Optofluidics is the integration of integrated photonics with microfluidics in order to create more fully integrated labs--on-chip. I will discuss the development of a PDMS-based optofluidic platform that combines sample processing, an optical excitation source and optical analysis on a single chip. Planar liquid-core waveguide technology and the dynamic reconfigurability afforded by flexible chip materials are combined to create a new class of devices for ultrasensitive detection of molecular biomarkers with single molecule sensitivity. The incorporation of electronic integration and advanced signal processing methods for real-time analysis at the point of care will be discussed.


KloéMicrofluidics and Microfabrication Techniques : Introduction to Our Complete Range of Solutions
Nicolas Brillouet, CTO, Kloé

Over the last 15 years, Kloé company developed a complete range of equipment dedicated to UV lithography applications, in perfect agreement with the microfabrication requirements in Microfluidics. Indeed, Kloé company did the bet, in the early 2000, that the development of researches and industry in Microfluidics would rapidly grow. So that, over the same time, Kloé company continuously followed and exchanged with the microfluidics community to first well understand and then anticipate its needs in terms of microfabrication techniques and performance, to now enable fabricating from simple to more demanding microfluidic chips like Lab on a Chip. Today, Kloe range of equipment is composed of more than 10 machines, covering from soft lithography techniques (UV-KUB range) to very high resolution 3D printing (Dilase 3D) via direct laser writers (Dilase range) particularly suitable for fast prototyping, high aspect ratio patterning as well as thick layers processing, which ensures all our partners to benefit from the most performing and cost effective solution,  in agreement with their expected level of performance and available budget.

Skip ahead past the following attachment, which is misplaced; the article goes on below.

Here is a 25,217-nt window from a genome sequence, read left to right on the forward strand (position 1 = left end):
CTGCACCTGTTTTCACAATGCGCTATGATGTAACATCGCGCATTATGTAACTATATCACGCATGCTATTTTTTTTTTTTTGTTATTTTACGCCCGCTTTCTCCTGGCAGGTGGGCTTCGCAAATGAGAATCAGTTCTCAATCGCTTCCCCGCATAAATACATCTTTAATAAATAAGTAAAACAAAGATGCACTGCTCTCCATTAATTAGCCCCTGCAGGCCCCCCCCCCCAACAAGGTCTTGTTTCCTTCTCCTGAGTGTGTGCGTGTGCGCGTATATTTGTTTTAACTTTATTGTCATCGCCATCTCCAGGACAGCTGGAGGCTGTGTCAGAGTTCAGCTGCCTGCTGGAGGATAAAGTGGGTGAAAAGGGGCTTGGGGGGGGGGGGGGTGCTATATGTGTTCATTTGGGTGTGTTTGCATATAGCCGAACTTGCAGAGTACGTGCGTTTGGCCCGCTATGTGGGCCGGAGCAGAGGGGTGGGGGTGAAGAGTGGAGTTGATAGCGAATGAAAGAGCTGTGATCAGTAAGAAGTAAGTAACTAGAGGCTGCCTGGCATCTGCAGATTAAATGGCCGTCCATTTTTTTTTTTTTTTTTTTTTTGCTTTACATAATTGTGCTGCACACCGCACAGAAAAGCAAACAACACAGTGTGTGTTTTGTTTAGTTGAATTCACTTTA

David JunckerKeynote Presentation

3D Printed Structurally Encoded Liquid Handling Algorithms Executed Step-by-Step Via a Microfluidic Chain Reaction
David Juncker, Professor and Chair, McGill University, Canada


Triple Ring TechnologiesDevelopment of Microfluidic Technologies for Cell Processing and QC
Shaheen Jeeawoody, Senior Systems Integration Engineer, Triple Ring Technologies

Quality control tests are essential for any cell therapy manufacturing process.  Quality control assays performed “in-line” or “at-line” allow much faster feedback loops in the manufacturing process, motivating a point-of-use approach.  Towards that end, Triple Ring Technologies developing user-friendly that leverage microscale phenomena to assess the quality of cell therapy manufacturing processes and products in a high-precision, high-throughput, and point-of-use manner. I shall share some of our work developing microfluidic cartridges integrated with optical imaging for on-chip multiplexed QC of critical cell samples.